'Alex Edelman: Just For Us' review — a whipsmart blend of personal and political comedy

Matt Wolf
Matt Wolf

You might not think that Koko the Gorilla, who died in 2018, would take an interest in the death four years earlier of that fellow Californian, Robin Williams.

That tidbit of information comes from the fast-talking Alex Edelman, the sensationally funny and also moving monologist whose well-travelled and wonderful show Just for Us is about an even stranger convergence: the participation of Edelman, an Orthodox Jew, at a meeting of white supremacists in the New York City borough of Queens. (That’s where Donald Trump had his childhood home which, in context, is in no way surprising.)

What do you do, therefore, when you find yourself at an event that isn’t remotely for you? In Edelman’s case, you partake of a “whites only muffin”, flirt with a woman called Chelsea who has clearly drunk the hateful Kool-Aid, and, crucially, know when and how to make an exit.

Some while after the fact, you then transform the experience into a show that has had multiple homes over the years (a prior run at the Soho Theatre included) and that sits beautifully at the Menier, where it already looks to be a highlight of this new theatrical year.

Edelman, a 33-year-old Bostonian, has been produced Stateside by Mike Birbiglia, the actor-storyteller a decade Edelman’s senior who also locates within life’s absurdities material for meditations on topics that spring forth in every direction.

In Edelman’s case, his commingling with the enemy widens into a take-no-prisoners solo narrative that sweeps up issues of health, family, and sexuality into a prismatic experience, directed at breakneck speed by Adam Brace. This same director is responsible for Liz Kingsman’s latest show across town and for yet another theatrical performance cut from comparable cloth – Haley McGee’s Age Is a Feeling, which completes a trifecta of sorts for Brace at the Soho Theatre next month.

What’s astonishing about Edelman is his ability to shift moods on a dime, and even to risk a Holocaust-adjacent joke about “the trains” that prompted a gasp on opening night. Born into a religious family in which he seems a “lapsed Quaker” by comparison, the actor ponders assimilationist verities that range from the shortening of his full name to musings on white privilege and what it means to come from “this really racist part of Boston called Boston”.

Encouraged, he tells us, to brave entry into the political fray, Edelman is the first to acknowledge that politics can be a conversation-killer, the responsibility of the artist to engage be damned. And yet, it’s not long before he is off on the #7 subway train to Queens. Upon arrival, he is admitted into a gathering of very much non-likeminded folk who form “an anti-semi-circle”, the prevailing anti-Semitism hovering portentously in the air.

The evening can be gut-bustingly funny, whether Edelman riffs on his brother’s Olympic prowess or on a dynamic between his parents that more than once allows his mum the last word. But there’s pathos, as well, in his account of a Gentile family friend who comes to the Edelmans for Christmas to get away from her own grief, only to wreak havoc within an observant Jewish household that isn’t used to Christmas stockings and trees and leaving out cookies for Santa.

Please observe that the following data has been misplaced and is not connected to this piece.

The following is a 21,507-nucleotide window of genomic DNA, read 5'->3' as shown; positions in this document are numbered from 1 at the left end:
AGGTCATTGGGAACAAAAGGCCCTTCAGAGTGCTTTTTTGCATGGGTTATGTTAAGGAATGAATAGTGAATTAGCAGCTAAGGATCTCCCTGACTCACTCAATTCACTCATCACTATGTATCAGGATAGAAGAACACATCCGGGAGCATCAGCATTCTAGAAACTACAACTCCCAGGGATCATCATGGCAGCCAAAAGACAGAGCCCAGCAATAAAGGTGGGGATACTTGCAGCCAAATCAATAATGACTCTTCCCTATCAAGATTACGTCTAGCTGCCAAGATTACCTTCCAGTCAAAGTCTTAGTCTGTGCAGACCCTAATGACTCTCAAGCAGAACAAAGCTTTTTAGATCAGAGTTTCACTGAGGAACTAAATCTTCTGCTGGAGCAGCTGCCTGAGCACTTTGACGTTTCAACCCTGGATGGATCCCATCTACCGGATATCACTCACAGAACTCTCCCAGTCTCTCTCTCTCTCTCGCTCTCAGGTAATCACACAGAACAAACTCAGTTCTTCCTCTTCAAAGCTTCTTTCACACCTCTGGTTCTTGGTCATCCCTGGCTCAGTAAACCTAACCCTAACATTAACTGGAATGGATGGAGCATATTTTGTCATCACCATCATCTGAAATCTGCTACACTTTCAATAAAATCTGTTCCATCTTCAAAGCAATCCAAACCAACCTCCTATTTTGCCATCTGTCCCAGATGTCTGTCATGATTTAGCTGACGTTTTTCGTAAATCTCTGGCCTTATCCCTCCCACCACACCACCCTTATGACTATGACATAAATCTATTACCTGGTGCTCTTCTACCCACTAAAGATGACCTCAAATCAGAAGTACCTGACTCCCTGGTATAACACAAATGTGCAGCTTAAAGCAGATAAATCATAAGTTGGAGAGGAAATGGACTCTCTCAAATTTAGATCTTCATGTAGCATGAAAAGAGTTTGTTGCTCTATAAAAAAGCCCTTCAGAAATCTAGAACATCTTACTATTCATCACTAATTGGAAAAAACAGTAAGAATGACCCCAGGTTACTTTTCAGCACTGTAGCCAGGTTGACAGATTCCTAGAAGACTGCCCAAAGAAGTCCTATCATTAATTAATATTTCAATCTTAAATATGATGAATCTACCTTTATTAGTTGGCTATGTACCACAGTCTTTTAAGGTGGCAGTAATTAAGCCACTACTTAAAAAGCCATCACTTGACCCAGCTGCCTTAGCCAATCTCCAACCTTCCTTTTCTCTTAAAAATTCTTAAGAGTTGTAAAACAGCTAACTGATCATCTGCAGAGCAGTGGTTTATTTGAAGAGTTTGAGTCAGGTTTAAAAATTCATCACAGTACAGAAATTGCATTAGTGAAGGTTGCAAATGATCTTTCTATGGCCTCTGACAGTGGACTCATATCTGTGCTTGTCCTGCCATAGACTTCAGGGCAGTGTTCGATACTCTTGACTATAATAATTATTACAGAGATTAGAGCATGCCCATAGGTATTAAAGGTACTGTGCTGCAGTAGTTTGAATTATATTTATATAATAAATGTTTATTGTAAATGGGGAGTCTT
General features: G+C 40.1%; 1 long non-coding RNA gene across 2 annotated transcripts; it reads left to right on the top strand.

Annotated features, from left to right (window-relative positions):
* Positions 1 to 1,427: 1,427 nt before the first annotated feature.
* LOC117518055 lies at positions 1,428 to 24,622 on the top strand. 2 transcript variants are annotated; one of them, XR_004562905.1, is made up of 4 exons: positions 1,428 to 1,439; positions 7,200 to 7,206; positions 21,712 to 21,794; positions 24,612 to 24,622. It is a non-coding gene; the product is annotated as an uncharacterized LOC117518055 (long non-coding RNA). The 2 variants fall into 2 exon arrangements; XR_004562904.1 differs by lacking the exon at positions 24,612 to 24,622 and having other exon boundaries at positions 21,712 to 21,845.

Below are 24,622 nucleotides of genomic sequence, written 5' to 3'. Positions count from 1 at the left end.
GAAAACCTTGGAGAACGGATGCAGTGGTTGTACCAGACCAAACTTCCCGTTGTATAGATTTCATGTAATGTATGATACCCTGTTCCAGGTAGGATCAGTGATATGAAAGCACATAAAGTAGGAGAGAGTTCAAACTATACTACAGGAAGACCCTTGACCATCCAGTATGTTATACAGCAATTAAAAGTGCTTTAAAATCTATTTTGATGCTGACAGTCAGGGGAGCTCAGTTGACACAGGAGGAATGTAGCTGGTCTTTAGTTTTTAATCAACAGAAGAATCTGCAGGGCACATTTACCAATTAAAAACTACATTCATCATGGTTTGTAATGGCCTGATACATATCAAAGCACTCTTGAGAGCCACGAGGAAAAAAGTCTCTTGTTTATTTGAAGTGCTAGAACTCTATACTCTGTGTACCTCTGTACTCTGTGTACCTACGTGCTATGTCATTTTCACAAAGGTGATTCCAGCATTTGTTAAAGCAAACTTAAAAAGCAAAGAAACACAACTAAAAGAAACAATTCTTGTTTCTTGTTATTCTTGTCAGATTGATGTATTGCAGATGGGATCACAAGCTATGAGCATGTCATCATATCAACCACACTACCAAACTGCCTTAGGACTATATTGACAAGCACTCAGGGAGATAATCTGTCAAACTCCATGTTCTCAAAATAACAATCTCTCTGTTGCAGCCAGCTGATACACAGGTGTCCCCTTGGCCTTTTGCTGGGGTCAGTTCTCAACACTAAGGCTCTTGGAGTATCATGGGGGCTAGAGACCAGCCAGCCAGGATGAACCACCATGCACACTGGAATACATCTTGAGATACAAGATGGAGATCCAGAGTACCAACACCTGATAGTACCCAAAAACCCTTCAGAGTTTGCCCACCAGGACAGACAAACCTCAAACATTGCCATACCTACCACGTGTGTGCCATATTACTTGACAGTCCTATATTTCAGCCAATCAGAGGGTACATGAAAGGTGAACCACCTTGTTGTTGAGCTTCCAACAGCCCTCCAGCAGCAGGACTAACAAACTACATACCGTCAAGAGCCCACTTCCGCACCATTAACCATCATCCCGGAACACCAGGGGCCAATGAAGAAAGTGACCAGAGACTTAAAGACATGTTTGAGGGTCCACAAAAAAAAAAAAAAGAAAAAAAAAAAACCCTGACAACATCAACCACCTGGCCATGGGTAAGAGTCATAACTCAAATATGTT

You sense the rage at the online bigotry which in turn prompts Edelman to conjoin his detractors into a Twitter collective known as the Jewish National Fund Contributors. And you entirely understand his absurd (by his own admission) desire on some level to be liked by the racists in whose company he lands. On the other hand, why pay them much heed? These people, after all, “are not life’s winners”.

Edelman’s boundless energy finds him traversing the wide expanse of the Menier stage more or less throughout, with little more than three stools for company. You believe it when this restless being recounts the multiple medical check-ups he’s had over time to check for autism, only to report his mum’s disbelief at the reckoning by a doctor that her son might in fact be fine.

Not that playgoers will be focused anywhere but on the livewire, magpie talent in front of them, who came to comic awareness in London during a semester abroad program whilst an undergraduate at NYU. Just for Us finds the general in the specific, the politically impassioned in the deeply personal: let’s just say that the unfolding mutual admiration society between Edelman and his British public looks unlikely to abate anytime soon.

Alex Edelman: Just For Us is at the Menier Chocolate Factory through 26 February. Book Alex Edelman: Just For Us tickets on London Theatre.

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Photo credit: Alex Edelman (Photo by Alastair Muir)

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